While seaweed doesn’t dominate dinner plates in Denmark the same way that it does in East Asia, the constantly contented Scandinavian nation has long made good use of the marine algae growing in abundance on its more than 4,000-mile-long coastline: as biofuel, as animal feed, as highly insulating traditional building cladding and now as the chief material in a high-end line of home furnishings dubbed the Terroir Project.

To some, the very idea of furniture made from marine algae might at first seem both uncomfortable and preposterous — something you'd find in the (tastefully appointed) undersea lair of King Triton, not in a modern Danish home. But given you can buy lamps “grown” from 'shrooms, it only makes sense that there are also lamps — and chairs, too — crafted from what was once slippery, slimy, salty vegetation from the sea.

The Terroir Project was conceived by Danish Academy of Fine Arts grads Jonas Edvard and Nikolaj Steenfatt as an exploration of how locally ubiquitous materials — stuff you might encounter on a daily basis and perhaps dismiss as being pesky, overlooked, unexceptional — can be harvested and used in unexpected ways.

seaweed chair

seaweed drying on the line

“We wanted to use this abundant material in a way it hadn't been used before,” Edvard recently explained to Dezeen. “Our interest in seaweed came from everyday encounters. When walking along the beach or taking a swim in the summer, you quickly face the problem of seaweed. [But] when it dries up on the beach, it becomes super hard and strong.”

To Edvard and Steenfatt, those qualities — hard and strong — made seaweed the perfect candidate to use to develop a one-off collection of minimalist home furnishings using organic materials. The duo plucked the seaweed from the Danish beaches themselves before line-drying and grinding their coastal harvest into a fine powder. From there, Edvard and Steenfatt cooked the algal powder into a thick, gluey substance to bring out the adhesive properties of alginic acid, a naturally occurring polymer found in brown seaweed that’s frequently used as a thickening agent and emulsifier in foods.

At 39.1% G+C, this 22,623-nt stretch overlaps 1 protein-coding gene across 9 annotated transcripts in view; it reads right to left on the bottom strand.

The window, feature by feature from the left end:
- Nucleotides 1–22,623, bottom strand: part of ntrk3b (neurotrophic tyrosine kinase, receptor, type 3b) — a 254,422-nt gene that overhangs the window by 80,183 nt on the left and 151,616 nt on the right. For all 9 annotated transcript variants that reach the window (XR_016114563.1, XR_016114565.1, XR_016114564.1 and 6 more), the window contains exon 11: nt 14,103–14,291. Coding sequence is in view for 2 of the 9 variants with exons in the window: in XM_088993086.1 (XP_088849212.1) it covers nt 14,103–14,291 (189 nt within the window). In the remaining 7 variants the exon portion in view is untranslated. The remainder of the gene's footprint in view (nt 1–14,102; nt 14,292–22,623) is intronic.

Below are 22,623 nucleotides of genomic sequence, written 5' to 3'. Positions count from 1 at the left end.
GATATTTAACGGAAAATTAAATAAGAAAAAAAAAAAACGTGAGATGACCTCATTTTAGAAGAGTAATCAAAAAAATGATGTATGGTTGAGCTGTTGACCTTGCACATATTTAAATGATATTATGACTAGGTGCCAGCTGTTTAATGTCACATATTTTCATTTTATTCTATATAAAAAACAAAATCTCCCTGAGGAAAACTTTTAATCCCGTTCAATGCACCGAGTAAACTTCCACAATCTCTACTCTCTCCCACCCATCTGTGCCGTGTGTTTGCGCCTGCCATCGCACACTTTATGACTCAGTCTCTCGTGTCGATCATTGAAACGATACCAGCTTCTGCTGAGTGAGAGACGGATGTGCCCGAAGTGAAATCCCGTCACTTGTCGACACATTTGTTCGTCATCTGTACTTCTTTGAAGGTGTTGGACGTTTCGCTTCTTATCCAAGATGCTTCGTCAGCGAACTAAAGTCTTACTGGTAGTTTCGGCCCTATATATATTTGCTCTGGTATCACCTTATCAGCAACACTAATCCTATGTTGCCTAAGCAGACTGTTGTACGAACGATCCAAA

seaweed is cooked the algal powder into a thick, gluey substance

Next, the duo mixed the seaweed glue-base with recycled paper and molded the resulting cork-like material into a chair with ash wood legs. They also created a series of dome-shaped pendant lamps with the paper-seaweed muck. The finished pieces possess an earthy, understated style that would most likely garner enthusiastic thumbs up from two famous native Danes: Seaweed fashionista Ariel the mermaid and Arne Jacobson, the late chair maestro and fellow alumnus of the Danish Royal Academy of Fine Arts. 

"As most people don't know the actual strength of the alginate, they often think we put some extra glue inside, but it is only seaweed and paper," says Edvard of the material’s natural durability.

Edvard also tells Dezeen that in addition to adhesive-related surprises, most folks who have interacted with the Terroir Project are shocked to find that the chair and lamps don’t at all reek like low tide:

“The first thing people do is to smell the object. They just stick their nose into the material, like having a breath of fresh air." He continues: “After realising it is made from seaweed people are very excited that something considered useless and smelly can be used to create sustainable furniture.”

What’s more, the chair and lamps are naturally flame-resistant thanks to the super-high salt content of seaweed. And when the pieces begin to outlive their welcome, they can be broken down and transformed into a nutrient-rich fertilizer.

Some additional background on the origins of the project:

Terroir is a description often used to determine the cultural and geological relation between products and where they are produced, emphasizing the heritage and knowledge linked to the use of the raw material. The aim of the project is to design objects with character derived from the cultural surface of the landscape. By using locally harvested materials the two designers hope to contribute to a local and sustainable economy. The materials are created from renewable resources and the production acts as a recycling of natural materials in a green loop of energy.
So exactly what type of seaweed did Edvard and Steenfatt use to create the Terroir Project? The duo harvested fucus, a fairly common genus of brown seaweed found on rocky coastlines around the world. As noted by the designers, the coloring of the chairs and tables is largely dependent on the exact species of fucus used. A common type of fucus found in both the Baltic Sea and the North Sea is fucus vesiculosus, or bladderwrack, a seaweed best known for it’s high iodine content (it’s been used to treat goiters) and highly pop-able air bladders — the bubble wrap of the sea, if you will.

Via [GOOD], [Dezeen] via [Co.Design]

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Matt Hickman ( @mattyhick ) writes about design, architecture and the intersection between the natural world and the built environment.